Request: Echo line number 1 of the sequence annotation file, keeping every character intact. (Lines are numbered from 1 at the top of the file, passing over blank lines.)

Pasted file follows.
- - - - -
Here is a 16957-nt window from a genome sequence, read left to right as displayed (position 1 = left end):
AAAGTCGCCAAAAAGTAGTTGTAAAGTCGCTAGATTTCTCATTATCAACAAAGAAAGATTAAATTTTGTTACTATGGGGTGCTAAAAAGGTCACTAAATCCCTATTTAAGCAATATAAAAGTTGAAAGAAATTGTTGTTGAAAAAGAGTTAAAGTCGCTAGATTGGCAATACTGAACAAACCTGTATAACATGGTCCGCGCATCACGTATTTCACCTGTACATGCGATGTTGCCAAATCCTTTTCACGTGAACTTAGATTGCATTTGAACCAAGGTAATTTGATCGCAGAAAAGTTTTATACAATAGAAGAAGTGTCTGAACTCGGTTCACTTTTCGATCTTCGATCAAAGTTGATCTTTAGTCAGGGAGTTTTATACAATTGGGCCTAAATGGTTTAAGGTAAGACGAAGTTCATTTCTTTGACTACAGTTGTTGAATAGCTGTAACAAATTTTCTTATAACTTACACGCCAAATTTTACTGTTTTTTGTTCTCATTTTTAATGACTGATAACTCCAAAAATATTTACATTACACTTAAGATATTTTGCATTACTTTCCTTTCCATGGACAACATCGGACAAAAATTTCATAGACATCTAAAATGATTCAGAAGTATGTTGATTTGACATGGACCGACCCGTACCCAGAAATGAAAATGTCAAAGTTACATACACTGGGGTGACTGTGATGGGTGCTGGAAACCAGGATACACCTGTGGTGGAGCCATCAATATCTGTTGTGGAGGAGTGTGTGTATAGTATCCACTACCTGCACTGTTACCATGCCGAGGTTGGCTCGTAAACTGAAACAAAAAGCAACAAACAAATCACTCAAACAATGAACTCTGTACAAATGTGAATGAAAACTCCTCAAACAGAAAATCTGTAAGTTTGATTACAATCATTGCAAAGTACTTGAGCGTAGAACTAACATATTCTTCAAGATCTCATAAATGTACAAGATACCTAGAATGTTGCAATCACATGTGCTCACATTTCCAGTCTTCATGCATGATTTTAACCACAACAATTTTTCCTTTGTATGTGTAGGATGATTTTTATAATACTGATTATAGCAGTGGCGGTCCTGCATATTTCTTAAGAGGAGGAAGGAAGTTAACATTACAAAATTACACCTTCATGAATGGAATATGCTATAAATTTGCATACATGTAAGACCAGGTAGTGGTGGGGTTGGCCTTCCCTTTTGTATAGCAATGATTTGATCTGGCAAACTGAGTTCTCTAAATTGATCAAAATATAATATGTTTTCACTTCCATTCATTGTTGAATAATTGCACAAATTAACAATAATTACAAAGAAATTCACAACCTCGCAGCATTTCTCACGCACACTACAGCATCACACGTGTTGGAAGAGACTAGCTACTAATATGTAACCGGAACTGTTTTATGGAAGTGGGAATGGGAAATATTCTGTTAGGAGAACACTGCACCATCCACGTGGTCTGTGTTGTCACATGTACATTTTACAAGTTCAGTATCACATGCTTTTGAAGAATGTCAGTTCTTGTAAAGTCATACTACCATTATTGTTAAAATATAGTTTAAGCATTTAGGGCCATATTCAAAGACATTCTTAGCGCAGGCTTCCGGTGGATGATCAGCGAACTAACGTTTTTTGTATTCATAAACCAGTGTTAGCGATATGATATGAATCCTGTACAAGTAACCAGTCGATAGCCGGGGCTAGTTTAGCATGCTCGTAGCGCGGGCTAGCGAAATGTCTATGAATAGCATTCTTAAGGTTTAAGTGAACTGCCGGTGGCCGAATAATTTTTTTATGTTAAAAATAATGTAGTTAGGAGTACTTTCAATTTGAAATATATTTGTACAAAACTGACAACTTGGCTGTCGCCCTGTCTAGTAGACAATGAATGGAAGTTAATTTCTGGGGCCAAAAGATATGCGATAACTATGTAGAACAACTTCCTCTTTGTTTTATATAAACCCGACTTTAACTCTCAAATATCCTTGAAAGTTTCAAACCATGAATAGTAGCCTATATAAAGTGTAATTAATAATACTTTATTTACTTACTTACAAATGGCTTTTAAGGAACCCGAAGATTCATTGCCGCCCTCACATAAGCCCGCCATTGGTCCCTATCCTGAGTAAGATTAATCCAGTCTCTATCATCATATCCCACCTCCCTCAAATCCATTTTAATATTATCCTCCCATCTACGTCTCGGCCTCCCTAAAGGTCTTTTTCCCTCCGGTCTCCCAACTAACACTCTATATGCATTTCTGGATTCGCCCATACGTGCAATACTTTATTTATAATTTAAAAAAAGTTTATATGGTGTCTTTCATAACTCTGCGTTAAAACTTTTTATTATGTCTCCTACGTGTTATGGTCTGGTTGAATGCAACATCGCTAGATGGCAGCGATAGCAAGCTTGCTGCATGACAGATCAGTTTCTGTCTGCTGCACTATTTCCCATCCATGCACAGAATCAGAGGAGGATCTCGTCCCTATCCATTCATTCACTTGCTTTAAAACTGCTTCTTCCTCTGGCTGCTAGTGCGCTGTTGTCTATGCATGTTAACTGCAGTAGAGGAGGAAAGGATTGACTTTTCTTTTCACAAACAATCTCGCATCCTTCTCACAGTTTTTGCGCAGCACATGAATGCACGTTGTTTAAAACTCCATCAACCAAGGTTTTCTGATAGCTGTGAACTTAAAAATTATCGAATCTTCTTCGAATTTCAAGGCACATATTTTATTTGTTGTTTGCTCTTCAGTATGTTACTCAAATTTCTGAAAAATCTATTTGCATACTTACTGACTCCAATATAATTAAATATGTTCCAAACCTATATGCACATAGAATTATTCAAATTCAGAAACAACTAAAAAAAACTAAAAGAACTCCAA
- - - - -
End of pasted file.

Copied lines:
Here is a 16957-nt window from a genome sequence, read left to right as displayed (position 1 = left end):